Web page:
Unraveling Earth's Circumference: The Ingenious Method of Eratosthenes

In ancient times, when the concept of a spherical #Earth was still taking root, #Eratosthenes, a polymath from ancient Greece, made a groundbreaking discovery that revealed the Earth's circumference. Born in Cyrene (modern-day Libya) around 276 BCE, Eratosthenes' contribution to #geography and #mathematics remains unparalleled.

Eratosthenes' method for measuring the Earth's circumference was both simple and ingenious. He noticed that on a specific day each year, the summer solstice, the Sun would cast no shadow on the town of Syene (now Aswan, Egypt) due to its proximity to the Tropic of Cancer. However, in #Alexandria, a city to the north of Syene, a shadow was still cast by a vertical object such as a sundial or a vertical stick. Eratosthenes realized that this difference in shadow angles could be used to calculate the Earth's circumference.

Using basic #geometry, Eratosthenes measured the angle of the shadow cast in Alexandria and the distance between Syene and Alexandria. By applying principles of proportion, he estimated the Earth's circumference to be approximately 250,000 stadia, which is roughly equivalent to 40,000 kilometers – remarkably close to the modern-day value.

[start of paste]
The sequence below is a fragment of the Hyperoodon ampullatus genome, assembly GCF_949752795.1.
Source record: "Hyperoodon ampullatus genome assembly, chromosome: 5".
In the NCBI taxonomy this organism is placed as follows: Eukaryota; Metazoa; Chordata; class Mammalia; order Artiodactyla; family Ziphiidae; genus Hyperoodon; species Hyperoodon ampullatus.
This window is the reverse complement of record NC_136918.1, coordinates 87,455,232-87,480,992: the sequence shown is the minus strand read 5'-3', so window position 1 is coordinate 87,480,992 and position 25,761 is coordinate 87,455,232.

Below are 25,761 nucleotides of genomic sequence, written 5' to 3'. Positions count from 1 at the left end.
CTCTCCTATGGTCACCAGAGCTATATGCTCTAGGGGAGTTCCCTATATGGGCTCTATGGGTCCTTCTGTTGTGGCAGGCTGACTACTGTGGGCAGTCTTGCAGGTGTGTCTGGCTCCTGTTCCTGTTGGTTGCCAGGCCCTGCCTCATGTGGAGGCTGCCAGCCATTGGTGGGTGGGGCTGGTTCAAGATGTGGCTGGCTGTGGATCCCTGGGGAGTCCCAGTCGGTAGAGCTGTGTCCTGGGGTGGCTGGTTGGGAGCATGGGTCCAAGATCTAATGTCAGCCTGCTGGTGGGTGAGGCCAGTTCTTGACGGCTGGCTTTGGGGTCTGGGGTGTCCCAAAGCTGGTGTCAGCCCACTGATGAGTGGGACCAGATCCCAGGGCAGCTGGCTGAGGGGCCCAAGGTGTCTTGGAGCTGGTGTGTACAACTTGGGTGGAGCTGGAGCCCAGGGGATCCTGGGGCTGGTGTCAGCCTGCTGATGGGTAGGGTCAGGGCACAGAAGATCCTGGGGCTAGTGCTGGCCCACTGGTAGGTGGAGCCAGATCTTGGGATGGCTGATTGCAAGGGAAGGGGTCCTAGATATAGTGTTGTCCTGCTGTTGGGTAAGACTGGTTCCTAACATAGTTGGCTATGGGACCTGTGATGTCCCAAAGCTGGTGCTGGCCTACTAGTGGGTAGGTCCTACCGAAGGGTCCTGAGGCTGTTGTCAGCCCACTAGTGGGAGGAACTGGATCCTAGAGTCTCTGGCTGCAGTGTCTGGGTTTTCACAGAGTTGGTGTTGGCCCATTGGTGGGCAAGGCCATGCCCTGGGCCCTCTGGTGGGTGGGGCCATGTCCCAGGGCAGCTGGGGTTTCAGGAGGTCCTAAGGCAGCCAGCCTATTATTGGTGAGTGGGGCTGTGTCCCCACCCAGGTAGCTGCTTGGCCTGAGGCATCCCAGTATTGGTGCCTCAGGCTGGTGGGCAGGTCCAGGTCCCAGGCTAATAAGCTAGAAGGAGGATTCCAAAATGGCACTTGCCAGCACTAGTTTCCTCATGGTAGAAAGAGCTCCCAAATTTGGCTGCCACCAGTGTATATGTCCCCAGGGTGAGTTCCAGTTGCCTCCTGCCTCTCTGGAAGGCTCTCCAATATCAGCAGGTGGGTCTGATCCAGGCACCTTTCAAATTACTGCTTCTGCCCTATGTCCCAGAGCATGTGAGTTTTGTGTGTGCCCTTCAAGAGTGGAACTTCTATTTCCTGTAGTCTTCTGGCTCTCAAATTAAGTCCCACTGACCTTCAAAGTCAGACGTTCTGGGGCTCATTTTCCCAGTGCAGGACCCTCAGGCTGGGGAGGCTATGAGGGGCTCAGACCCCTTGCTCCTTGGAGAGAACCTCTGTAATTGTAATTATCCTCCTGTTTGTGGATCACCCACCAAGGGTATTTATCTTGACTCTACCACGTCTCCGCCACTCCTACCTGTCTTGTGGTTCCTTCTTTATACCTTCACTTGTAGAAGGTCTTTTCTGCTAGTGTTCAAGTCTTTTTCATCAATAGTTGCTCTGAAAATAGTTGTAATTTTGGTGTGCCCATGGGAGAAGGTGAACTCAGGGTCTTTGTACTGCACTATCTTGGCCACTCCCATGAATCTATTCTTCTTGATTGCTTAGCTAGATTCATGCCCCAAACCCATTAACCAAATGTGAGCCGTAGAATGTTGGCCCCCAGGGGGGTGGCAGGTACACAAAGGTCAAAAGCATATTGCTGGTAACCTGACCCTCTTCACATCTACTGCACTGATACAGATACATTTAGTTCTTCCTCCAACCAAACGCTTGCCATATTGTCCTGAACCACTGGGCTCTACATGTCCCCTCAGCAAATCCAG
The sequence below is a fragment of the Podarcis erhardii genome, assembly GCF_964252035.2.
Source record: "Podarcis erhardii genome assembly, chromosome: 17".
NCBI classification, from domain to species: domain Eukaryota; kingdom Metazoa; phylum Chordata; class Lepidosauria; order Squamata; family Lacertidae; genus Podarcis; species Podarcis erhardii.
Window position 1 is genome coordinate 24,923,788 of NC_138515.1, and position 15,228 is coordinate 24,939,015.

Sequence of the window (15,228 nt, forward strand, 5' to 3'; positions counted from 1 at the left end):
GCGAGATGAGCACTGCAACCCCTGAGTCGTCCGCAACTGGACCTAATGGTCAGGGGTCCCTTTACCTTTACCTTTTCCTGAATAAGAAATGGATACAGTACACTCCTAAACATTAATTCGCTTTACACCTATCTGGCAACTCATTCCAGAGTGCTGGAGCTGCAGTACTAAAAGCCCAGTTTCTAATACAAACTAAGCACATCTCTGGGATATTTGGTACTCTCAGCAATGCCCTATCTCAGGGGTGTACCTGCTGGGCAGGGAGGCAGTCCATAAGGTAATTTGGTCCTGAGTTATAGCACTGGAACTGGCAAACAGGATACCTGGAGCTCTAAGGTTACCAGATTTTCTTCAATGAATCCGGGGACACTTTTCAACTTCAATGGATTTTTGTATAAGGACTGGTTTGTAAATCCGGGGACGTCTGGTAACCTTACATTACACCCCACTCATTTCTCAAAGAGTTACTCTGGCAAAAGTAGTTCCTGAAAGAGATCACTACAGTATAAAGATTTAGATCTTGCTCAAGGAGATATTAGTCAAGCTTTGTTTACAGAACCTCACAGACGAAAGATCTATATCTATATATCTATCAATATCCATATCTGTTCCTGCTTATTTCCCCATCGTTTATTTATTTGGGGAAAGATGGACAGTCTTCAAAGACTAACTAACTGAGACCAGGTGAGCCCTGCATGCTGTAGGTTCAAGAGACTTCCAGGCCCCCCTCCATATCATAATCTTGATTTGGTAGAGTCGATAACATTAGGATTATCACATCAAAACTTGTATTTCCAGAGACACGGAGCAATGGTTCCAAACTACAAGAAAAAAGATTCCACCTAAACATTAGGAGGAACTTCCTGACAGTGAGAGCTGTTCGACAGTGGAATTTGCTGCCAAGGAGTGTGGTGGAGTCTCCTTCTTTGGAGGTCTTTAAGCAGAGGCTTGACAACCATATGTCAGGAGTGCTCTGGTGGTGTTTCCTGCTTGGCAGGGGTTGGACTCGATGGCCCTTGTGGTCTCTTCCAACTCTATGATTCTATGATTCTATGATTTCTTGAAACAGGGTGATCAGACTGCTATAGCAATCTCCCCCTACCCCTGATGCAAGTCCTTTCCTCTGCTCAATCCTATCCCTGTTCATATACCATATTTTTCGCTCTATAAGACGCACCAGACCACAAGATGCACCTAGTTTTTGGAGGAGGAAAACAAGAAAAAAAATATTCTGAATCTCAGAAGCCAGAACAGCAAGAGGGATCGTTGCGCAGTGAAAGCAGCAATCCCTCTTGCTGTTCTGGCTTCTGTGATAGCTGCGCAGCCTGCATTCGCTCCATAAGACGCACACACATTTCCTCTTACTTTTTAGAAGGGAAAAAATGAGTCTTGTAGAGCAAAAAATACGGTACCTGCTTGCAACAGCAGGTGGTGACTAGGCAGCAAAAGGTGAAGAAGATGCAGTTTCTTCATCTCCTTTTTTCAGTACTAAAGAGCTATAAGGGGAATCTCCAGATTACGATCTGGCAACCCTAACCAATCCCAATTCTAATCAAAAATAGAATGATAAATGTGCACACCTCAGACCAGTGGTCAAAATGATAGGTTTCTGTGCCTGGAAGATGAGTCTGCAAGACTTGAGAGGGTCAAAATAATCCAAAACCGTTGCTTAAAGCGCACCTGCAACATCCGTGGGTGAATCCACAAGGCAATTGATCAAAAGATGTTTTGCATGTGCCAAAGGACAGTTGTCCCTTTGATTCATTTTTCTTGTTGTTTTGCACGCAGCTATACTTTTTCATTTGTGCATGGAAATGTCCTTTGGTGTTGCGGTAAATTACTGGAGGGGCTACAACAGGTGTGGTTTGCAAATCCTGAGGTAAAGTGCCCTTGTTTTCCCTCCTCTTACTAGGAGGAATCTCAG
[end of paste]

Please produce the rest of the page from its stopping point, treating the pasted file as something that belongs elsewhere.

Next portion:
Eratosthenes' method was revolutionary not only for its accuracy but also for its reliance on empirical observation and mathematical reasoning. It demonstrated the power of scientific inquiry and laid the foundation for future advancements in geography and astronomy. His work helped to establish the spherical shape of the Earth and paved the way for further exploration and understanding of our planet's dimensions.

Today, Eratosthenes' legacy endures as a testament to the brilliance of ancient scholarship and the enduring quest for knowledge about our world. His method remains a shining example of how curiosity, ingenuity, and meticulous observation can unlock the mysteries of the universe.




March 20, 2024, 5:28 pm


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